All due credit to Blumhouse Productions, then: Given the ripe opportunity to launch yet another unwanted series alongside its Insidious, The Purge, and Paranormal Activity franchises, the horror studio opted for something much more intriguing than a mere “shared universe” with its sequel to 2014’s surprisingly effective Unfriended. The new film, rather vacantly titled Unfriended: Dark Web, isn’t a narrative sequel at all, but rather a repurposing of the first feature’s irresistible formal conceit. A standalone story that – like its predecessor – unfolds almost entirely on a single MacBook laptop screen, Dark Web isn’t even in the same subgenre as the 2014 film. Where Unfriended was a vengeful ghost story with a digital angle, the sequel is a paranoid techno-thriller with gaudy horror highlights.

The film’s literal point-of-view character is Matias (Colin Woodell), an aspiring twentysomething programmer who has just “acquired” a new laptop. (It’s shortly revealed that he didn’t purchase the computer on Craigslist, as he initially claims, but stole it from the lost-and-found at a local coffee shop; that plot point becomes, shall we say, significant.) Matias has a standing date to play Cards Against Humanity via Skype with his pals Serena (Rebecca Rittenhouse), Nari (Betty Gabriel), Damon (Andrew Lees), Lexx (Savira Windyani), and AJ (Connor Del Rio), and tonight, as it happens, is game night. However, Matias is distracted from the group’s usual filthy-minded tomfoolery by his recently rocky relationship with girlfriend Amaya (Stephanie Nogueras). She is deaf and Matias is not, and that difference is beginning to create friction. Matias is writing an app to facilitate video chats between the two of them, but the problems are deeper, manifested in his unwillingness to put more than a cursory effort into learning American Sign Language (ASL).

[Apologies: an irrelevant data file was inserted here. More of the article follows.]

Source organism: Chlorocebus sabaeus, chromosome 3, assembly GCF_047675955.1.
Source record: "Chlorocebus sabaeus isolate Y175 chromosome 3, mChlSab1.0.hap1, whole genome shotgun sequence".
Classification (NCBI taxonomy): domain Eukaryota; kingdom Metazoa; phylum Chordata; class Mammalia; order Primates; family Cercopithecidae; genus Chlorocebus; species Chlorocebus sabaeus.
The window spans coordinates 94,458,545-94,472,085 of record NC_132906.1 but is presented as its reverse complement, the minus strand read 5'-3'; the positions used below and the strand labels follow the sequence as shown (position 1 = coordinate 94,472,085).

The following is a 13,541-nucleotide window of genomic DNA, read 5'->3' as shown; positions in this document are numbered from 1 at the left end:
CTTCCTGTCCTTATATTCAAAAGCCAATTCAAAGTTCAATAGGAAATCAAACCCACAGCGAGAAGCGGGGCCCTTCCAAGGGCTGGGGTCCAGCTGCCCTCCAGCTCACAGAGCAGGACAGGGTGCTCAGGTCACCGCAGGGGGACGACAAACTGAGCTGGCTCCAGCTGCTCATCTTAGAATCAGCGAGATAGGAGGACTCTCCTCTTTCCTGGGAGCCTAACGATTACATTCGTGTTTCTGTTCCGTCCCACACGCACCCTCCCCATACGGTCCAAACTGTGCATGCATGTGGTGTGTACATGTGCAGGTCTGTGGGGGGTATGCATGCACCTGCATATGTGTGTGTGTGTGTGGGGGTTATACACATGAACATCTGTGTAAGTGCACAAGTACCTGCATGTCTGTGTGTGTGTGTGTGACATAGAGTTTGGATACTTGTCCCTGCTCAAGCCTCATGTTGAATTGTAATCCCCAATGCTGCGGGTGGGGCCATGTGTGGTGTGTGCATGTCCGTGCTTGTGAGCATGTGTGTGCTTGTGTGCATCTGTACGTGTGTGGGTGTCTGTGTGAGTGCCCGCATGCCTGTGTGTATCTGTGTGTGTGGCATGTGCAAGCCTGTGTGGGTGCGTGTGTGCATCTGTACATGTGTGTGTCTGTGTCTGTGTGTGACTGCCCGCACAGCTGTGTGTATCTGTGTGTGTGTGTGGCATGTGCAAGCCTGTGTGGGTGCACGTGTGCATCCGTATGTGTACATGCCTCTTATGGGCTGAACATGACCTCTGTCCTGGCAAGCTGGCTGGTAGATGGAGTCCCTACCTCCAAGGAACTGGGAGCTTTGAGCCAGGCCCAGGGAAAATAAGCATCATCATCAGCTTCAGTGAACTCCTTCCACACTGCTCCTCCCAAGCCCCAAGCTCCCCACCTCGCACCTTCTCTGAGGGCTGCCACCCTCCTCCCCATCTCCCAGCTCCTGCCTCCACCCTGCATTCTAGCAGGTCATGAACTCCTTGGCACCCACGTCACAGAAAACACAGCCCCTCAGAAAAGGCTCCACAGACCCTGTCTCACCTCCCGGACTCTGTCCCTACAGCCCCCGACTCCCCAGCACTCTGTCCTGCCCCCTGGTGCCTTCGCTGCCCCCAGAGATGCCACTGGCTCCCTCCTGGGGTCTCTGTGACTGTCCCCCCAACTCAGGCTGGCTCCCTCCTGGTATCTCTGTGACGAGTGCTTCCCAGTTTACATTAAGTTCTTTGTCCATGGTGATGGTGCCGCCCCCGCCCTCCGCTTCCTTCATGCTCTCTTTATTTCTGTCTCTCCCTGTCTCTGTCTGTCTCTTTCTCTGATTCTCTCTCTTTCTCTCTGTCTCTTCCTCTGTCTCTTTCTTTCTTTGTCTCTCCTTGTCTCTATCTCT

This skin-deep relationship angst is the most substantial characterization afforded to the film’s cast by Stephen Susco – best known for penning the American remakes of The Grudge (2004) and its sequel (2006), and here making his directorial debut in place of Unfriended helmer Levan Gabriadze. Like most horror-film victims, Matias’ buddies are only afforded one or two characteristics apiece. AJ is an exhausting conspiracy-monger; Damon is a tech guru of some sort; Lexx is an electronic-music DJ; and Serena and Nari are a lesbian couple, the former worried about her cancer-afflicted mother and the latter struggling with how to come out to her homophobic family. These are not what one would call well-rounded characters, but since – surprise! – they’re all going to die over the course of the film’s blessedly lean 88-minute running time, complexity isn’t really a necessity.

Besides his relationship troubles, Matias is also preoccupied by his new laptop, which exhibits numerous strange features. The computer’s enigmatic owner (identified only as “Norah C. IV”) is still logged into their various accounts. These include a Facebook profile that is bombarded with messages from strange women, all of whom the mystery owner seems to have been enticing or manipulating. As his friends natter on via Skype and his messages with Amaya become more and more fraught, Matias soon discovers that the laptop’s hard drive is filled with hidden video files and some sort of dark web application. The videos appear to be random security and web-camera footage, most of it banal in nature. However, a conspicuous subfolder labeled “Contributions” contains disturbing clips of young women being confined, tortured, and murdered. It’s roughly at this point that the laptop’s owner begins sending Matias threatening messages, demanding the computer’s return in exchange for Amaya’s continuing physical safety. The catch is that Matias and his still-oblivious friends are forbidden to disconnect from the Skype call or contact the police; to make the consequences clear, a digitally scrambled figure kills Amaya’s roommate (Chelsea Alden) while Matias watches.